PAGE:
The Problem of Pain

51gjd11gfol-_sx330_bo1204203200_In The Problem of Pain, C.S. Lewis, one of the most renowned Christian authors and thinkers, examines a universally applicable question within the human condition: “If God is good and all-powerful, why does he allow his creatures to suffer pain?” With his signature wealth of compassion and insight, C.S. Lewis offers answers to these crucial questions and shares his hope and wisdom to help heal a world hungering for a true understanding of human nature.

4 thoughts on “The Problem of Pain

  1. CS Lewis tackles the question of pain and evil with such tact and sensitivity with this book. Was particularly struck by the portion when he talked about Divine Humility, of God wanting us back even when we view him as our last straw when all else falls apart in our lives. This book isn’t just good when trying to craft a response to skeptics but good for understanding personal pain in light of a good, loving, and holy God.


  2. Even though I read this book along with Letters of a Skeptic to tackle some questions of my friends and my dad, I think this book was personally more valuable. Through a thorough understanding of God’s true love and divine goodness, I once again learn that through pain and suffering I am being shaped into someone to be used for his divine purpose was precious for me.

    “Love, in its own nature, demands the perfecting of the beloved; that the mere ‘kindness’ which tolerates anything except suffering in its object is, in that respect, at the opposite pole from Love.”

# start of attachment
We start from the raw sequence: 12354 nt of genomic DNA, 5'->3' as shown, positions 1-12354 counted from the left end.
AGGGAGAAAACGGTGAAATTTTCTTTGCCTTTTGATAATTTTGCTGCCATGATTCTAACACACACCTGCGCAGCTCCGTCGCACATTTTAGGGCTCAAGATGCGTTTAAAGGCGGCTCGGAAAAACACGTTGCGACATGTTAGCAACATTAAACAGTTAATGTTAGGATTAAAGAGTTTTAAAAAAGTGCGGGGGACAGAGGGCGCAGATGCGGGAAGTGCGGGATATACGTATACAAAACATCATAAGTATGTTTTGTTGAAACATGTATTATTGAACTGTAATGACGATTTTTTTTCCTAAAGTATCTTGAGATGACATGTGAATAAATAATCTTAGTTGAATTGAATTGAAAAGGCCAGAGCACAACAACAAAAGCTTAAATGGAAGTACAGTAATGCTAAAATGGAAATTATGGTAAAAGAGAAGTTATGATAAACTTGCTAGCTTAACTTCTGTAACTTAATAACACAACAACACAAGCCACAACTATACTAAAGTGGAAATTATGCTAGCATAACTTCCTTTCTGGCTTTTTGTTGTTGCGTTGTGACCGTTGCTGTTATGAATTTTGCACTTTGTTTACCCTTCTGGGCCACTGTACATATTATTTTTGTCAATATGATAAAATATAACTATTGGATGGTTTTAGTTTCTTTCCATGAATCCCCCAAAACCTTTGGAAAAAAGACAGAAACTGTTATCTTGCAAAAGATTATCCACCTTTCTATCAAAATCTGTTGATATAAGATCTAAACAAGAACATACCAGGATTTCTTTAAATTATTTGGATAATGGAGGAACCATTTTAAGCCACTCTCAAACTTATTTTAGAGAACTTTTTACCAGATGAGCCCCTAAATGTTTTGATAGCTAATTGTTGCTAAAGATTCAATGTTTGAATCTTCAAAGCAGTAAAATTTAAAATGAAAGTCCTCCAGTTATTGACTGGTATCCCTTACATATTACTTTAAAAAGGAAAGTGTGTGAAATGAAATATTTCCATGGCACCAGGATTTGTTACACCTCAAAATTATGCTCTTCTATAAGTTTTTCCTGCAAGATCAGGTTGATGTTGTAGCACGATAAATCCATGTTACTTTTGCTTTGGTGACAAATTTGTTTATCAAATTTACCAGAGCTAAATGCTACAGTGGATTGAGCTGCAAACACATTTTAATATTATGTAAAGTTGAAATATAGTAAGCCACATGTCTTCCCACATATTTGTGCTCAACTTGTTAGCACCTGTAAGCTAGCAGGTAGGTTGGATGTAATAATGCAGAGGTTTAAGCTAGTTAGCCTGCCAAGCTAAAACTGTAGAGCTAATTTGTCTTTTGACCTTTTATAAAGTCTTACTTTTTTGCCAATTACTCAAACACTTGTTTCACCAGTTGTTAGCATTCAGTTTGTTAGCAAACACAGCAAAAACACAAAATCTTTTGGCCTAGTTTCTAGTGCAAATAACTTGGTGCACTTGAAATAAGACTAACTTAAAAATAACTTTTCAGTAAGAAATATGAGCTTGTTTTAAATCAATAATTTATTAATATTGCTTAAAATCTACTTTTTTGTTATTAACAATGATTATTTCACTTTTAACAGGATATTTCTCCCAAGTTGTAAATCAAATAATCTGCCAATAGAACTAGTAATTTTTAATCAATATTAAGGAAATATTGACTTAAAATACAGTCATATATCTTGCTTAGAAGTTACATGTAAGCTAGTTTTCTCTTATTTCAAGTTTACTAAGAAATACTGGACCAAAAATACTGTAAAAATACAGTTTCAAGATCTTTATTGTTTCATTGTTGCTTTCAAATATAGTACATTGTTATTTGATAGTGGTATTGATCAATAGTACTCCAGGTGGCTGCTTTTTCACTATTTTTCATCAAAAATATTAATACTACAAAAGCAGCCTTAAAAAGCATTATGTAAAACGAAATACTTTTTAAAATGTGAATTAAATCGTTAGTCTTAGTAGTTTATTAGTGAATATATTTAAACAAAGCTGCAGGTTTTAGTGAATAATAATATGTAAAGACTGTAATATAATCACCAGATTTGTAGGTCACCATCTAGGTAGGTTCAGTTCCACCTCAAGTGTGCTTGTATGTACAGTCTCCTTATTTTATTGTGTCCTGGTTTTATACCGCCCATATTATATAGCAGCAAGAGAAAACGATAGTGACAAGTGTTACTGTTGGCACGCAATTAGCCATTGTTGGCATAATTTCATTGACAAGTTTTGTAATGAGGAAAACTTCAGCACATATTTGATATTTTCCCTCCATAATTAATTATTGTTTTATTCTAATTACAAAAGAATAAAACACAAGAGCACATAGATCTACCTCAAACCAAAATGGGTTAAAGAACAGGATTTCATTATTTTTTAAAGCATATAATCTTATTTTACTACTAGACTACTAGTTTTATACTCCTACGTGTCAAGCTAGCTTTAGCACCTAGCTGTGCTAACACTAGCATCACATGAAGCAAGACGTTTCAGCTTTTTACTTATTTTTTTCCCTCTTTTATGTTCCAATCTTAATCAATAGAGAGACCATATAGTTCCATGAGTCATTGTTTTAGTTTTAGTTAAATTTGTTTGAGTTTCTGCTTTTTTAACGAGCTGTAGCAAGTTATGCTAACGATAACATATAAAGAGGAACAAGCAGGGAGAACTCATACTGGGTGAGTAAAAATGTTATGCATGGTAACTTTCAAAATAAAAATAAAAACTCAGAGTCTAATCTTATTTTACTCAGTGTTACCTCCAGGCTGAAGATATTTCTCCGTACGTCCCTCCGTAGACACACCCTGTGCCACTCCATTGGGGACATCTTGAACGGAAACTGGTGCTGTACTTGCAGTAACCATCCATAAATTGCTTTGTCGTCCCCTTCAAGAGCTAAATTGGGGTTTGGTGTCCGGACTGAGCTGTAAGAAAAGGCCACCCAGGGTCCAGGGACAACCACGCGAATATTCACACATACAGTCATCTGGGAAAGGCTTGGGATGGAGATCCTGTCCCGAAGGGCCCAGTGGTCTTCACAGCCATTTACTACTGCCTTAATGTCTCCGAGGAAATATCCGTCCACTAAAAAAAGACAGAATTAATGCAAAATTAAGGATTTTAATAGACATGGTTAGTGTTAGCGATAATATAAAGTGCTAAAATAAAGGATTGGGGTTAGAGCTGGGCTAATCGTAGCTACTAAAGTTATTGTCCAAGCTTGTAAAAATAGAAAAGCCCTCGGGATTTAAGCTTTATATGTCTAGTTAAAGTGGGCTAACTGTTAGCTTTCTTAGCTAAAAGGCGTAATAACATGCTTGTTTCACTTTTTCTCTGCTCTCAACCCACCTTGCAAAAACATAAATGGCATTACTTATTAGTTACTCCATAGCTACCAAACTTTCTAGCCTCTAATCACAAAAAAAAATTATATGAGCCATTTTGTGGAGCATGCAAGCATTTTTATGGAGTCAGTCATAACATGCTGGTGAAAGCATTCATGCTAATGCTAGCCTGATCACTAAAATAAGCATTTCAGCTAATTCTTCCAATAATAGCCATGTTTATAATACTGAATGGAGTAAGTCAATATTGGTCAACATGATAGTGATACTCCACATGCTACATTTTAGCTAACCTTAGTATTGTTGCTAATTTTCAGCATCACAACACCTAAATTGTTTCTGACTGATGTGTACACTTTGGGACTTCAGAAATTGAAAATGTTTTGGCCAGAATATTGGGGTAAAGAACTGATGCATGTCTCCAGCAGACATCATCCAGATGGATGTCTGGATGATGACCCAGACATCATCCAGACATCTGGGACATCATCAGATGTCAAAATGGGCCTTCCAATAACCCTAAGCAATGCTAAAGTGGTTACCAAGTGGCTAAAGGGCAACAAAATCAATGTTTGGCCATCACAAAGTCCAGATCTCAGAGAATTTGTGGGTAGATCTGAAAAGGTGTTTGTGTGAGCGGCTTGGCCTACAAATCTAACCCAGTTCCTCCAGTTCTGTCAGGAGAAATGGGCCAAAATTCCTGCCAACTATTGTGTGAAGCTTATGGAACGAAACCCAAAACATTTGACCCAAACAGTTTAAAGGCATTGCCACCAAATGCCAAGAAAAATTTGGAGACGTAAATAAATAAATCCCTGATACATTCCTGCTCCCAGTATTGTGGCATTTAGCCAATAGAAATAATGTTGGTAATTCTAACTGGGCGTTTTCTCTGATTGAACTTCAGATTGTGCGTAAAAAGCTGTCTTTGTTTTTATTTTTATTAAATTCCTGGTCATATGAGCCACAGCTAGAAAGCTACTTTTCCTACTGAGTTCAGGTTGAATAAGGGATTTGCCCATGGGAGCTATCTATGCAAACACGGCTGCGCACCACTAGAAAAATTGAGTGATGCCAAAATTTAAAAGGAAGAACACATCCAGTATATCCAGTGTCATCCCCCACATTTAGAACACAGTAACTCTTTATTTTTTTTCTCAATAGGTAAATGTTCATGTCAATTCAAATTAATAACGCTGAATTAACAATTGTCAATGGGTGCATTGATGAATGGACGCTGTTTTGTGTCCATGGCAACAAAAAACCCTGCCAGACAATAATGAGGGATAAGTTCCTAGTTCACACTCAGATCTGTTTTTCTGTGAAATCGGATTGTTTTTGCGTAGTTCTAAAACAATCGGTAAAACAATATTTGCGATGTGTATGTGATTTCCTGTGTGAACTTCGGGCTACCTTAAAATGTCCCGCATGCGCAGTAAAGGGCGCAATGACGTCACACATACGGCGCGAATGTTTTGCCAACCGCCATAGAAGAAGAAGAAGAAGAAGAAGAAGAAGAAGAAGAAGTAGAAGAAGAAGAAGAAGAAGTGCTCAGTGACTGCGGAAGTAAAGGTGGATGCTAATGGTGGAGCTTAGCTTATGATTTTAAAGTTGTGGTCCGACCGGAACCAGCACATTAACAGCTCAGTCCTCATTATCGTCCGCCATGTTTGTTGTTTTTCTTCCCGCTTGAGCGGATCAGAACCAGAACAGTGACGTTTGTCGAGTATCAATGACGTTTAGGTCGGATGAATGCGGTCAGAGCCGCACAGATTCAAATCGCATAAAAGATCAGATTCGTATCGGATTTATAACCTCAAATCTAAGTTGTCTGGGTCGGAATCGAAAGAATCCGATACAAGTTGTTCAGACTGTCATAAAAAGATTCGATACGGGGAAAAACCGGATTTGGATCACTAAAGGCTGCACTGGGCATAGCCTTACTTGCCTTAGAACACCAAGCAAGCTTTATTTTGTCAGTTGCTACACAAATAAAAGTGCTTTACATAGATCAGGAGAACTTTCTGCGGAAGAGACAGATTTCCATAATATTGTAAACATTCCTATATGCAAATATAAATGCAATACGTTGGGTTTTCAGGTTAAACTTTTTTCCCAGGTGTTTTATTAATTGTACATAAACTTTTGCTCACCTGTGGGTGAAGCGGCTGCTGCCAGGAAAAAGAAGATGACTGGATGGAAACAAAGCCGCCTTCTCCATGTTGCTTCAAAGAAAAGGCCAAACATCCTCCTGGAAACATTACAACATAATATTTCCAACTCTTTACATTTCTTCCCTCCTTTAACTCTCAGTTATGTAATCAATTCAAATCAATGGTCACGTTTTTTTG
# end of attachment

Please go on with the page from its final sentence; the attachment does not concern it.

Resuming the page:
3. CS Lewis considered the problem of pain from many different angles, some of which I have never thought about before (for example, animal suffering). I think what really strikes me is his idea that every single acts in this world, be it good or evil, is used by God toward an ultimately good purpose. We are all used by God toward the ultimate good, but it is up to us to decide whether we want to be used as His tool or as His child. This book caused me to reflect on my own attitude toward suffering, where I was reminded that only through the dying to the self can God fill us with His presence.

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  4. CS Lewis address suffering and pain on an intellectual level. It was clarifying to recognize that there is complex good in this world, good that God brings from simple evil in this world. I highly recommend anyone to read this book who struggles with the idea of pain.


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